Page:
They did not get the government inquiry they had asked for, but the United Steelworkers in Sudbury and members of the Mining Inquiry Needs Everyone's Support (MINES) Committee said the provincial government's decision to start a mine safety review was a big victory.
Briana Fram, the MINES
Committee's secretary, and Jordan Fram's sister, said the review
would fulfil all the recommendations an inquiry would have
“It most definitely feels like a victory,” she said.
Fram's brother Jordan, and Jason Chenier, were killed in a run of muck at the 3,000-foot level of Vale's Stobie Mine in Sudbury on June 8, 2011.
In 2012, the United Steelworkers released a comprehensive report with 165 recommendations to ensure other miners would not face the same dangerous conditions that killed Fram and Chenier the year before.
One of the report's main recommendations was for the Ontario government to initiate a detailed mine safety inquiry. The last inquiry of the sort was conducted in 1981, and the Steelworkers argued changes in technology and mining practices necessitated a fresh look at the industry.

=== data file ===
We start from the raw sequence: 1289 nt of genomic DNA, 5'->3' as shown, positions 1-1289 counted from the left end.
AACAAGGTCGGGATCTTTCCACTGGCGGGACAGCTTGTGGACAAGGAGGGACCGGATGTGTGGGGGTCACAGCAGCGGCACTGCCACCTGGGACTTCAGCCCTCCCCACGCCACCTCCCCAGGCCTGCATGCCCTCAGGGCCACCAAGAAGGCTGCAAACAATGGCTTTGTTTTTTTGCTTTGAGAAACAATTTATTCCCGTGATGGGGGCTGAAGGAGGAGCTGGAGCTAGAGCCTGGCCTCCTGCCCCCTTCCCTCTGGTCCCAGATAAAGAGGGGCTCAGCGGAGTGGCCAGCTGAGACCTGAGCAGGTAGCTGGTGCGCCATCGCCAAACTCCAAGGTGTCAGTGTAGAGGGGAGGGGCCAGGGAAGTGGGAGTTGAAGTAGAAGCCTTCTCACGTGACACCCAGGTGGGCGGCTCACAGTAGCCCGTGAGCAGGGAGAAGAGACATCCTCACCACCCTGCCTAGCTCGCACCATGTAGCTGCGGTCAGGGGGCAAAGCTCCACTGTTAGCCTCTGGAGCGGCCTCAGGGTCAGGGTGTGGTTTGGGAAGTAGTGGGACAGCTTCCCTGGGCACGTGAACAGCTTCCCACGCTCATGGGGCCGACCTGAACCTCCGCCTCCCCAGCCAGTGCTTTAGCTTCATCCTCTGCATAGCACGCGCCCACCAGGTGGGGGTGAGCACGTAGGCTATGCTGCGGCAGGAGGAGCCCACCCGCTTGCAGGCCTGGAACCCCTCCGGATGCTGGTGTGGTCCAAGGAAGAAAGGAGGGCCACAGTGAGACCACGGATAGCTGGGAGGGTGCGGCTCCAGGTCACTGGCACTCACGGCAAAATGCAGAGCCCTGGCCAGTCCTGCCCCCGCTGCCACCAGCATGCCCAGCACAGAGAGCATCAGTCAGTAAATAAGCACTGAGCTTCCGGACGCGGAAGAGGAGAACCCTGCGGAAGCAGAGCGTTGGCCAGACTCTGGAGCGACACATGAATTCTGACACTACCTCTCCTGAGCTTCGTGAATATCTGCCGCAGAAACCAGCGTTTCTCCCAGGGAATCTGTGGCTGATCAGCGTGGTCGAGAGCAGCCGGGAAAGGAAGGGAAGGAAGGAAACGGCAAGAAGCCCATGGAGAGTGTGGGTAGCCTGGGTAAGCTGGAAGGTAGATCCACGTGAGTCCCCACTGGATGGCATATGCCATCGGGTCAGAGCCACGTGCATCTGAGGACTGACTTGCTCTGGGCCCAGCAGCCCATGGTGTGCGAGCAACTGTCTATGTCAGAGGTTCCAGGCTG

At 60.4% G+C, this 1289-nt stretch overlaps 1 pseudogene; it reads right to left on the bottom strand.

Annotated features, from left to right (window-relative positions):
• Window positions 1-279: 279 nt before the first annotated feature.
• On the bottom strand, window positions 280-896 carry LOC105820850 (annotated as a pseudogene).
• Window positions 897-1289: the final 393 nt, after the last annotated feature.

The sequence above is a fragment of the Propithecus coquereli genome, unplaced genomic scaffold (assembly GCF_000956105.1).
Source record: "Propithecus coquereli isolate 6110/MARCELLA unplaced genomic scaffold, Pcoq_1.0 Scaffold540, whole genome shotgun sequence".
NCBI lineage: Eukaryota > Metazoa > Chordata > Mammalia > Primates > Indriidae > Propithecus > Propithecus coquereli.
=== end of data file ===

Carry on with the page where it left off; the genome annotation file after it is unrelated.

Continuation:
The MINES Committee was formed on Oct. 1, 2012, and immediately started a campaign to pressure the government for an inquiry.
Dec. 4, Queen's Park announced it would initiate a tripartite review of the mining industry, chaired by public representatives, union leaders and industry representatives.
Rick Bertrand, president of United Steelworkers Local 6500, said the government had assured him the review would make effective and rapid change to improve safety in the industry.
“He (Ontario Labour Minister Yasir Naqvi) mentioned the review would be as good, if not better, than the inquiry the Steelworkers were looking at,” Bertrand said.